World of Tomorrow (2015)
Release Date: March 31st, 2015 MPAA Rating: G
Director: Don Hertzfeldt Actors: Julia Pott, Winona Mae
ello, Emily.” At a flashing computer station, a voice speaks to an infant girl who pushes buttons and slobbers, barely comprehending the words being spoken to her. The voice belongs to a version of Emily from 227 years into the future, where an advanced cloning process allows the transfer of memories into new bodies, to effectively generate immortality.
A neural network called the outernet has replaced the computer-based internet, though it’s still recognizable as a place where individuals can lose themselves forever. For the people of present time, this superior technology must surely look like magic. Full digital transfers of consciousness into cubes are available to those unable to afford cloned bodies, while the absolute lowest class citizens can still have their faces peeled off and stretched over a simple animatronic to provide joy to their enduring families.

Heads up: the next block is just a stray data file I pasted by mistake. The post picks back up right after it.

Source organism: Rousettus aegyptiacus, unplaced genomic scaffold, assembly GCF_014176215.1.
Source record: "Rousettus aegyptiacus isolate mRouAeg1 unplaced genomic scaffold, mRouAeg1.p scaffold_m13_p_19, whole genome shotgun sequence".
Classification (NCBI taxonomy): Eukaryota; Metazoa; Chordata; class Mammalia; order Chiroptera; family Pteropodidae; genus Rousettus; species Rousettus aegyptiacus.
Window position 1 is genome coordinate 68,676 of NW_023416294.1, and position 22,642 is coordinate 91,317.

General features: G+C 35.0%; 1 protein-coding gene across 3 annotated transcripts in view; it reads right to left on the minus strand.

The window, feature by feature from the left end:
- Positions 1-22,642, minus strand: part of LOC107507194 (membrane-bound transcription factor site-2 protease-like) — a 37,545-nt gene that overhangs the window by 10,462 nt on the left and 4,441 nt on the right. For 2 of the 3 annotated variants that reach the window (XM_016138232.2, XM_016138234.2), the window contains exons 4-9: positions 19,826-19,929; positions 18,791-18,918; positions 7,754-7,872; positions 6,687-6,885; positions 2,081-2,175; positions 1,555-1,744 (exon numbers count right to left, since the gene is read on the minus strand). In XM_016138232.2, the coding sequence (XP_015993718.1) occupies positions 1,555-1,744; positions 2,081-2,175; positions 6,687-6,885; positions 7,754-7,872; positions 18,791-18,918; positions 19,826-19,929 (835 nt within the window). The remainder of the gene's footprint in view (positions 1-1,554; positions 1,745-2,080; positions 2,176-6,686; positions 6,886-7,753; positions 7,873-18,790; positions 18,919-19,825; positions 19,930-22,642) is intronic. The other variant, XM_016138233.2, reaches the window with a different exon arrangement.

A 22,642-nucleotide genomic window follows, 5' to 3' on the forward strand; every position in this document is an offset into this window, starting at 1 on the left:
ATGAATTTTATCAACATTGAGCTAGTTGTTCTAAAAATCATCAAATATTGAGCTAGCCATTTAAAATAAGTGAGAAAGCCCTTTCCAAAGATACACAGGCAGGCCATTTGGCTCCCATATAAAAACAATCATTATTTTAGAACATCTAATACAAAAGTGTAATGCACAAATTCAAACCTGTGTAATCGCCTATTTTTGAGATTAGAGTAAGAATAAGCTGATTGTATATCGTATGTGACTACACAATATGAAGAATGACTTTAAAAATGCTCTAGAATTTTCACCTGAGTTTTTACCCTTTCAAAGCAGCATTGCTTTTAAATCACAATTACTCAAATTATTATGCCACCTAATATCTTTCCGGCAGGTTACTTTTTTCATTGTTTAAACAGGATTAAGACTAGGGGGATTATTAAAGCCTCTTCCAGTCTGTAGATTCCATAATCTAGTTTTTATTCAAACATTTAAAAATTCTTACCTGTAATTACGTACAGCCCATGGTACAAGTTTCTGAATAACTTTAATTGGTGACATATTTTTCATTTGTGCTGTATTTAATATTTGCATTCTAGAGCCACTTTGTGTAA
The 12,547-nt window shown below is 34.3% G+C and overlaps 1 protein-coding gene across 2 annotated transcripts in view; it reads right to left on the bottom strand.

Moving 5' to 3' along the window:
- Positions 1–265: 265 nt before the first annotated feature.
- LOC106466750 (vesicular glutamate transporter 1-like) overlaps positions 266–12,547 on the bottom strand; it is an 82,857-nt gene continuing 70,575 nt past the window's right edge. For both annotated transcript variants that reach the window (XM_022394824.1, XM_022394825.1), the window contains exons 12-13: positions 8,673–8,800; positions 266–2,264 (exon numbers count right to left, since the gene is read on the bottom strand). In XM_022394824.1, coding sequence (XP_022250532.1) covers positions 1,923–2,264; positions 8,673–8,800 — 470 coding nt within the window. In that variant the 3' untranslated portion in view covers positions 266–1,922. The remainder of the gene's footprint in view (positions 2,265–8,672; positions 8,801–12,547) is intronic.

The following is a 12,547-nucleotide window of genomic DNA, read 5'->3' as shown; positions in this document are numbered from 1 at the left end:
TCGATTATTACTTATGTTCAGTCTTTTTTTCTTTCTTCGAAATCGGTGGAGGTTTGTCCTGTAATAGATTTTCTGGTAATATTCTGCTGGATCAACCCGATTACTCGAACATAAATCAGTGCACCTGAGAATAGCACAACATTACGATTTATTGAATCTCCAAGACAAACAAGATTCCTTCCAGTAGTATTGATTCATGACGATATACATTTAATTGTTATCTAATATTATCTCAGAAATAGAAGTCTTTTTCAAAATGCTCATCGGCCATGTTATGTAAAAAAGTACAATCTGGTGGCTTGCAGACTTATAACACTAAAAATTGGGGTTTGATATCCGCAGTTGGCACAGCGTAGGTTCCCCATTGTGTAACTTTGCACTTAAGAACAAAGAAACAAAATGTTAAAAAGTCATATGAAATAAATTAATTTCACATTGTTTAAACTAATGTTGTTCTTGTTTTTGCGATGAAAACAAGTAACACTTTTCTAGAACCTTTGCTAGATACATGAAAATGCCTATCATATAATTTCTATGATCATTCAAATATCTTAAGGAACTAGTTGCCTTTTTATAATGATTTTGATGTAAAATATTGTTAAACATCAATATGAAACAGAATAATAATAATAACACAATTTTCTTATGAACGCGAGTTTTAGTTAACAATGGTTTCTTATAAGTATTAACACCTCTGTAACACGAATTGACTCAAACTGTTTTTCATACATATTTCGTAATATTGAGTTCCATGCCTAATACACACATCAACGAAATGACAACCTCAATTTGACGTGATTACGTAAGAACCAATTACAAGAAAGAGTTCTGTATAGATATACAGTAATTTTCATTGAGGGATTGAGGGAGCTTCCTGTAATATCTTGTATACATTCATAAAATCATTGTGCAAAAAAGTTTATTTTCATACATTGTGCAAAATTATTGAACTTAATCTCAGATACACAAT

“Do not dwell on petty detail. Now is the envy of all of the dead.” Like nearly all of animator Don Hertzfeldt’s projects, “World of Tomorrow” is inexplicably profound. Despite utilizing the simplest of visual effects – stick-figure drawings, the manipulation of the paper itself, a juxtaposition of photographs and incomplex computer animation – his tale of the future is rife with thought-provoking notions, including experimental time travel, full of unpredictability and danger; the harvesting of memories; a museum exhibit of a brainless clone, called David, who grows old in a glass tube for patrons to witness in real-time; the third-generation clone of Emily telling a brief history of supervising robots on the moon and falling in love with a rock and a fuel pump; and solar-powered automatons programmed to fear death, resulting in depressed robot poetry.
Amid the dark humor of absurd exchanges (baby Emily, voiced by Winona Mae, sounds as if she’s recorded at random, reflecting the mindless, carefree blithering and spontaneous observations of a child just learning to utter fragmented phrases) and narrator Julia Pott’s maddeningly severe cynicism, Hertzfeldt toys with alternating reflections on hope and doom. Mortality is an ever-present idea, somehow fused even with the ramblings of a toddler. “World of Tomorrow” is a must-see short, as dour as it is hilarious, expertly mining pathos and awe from the preposterous and the imaginative alike.
– Mike Massie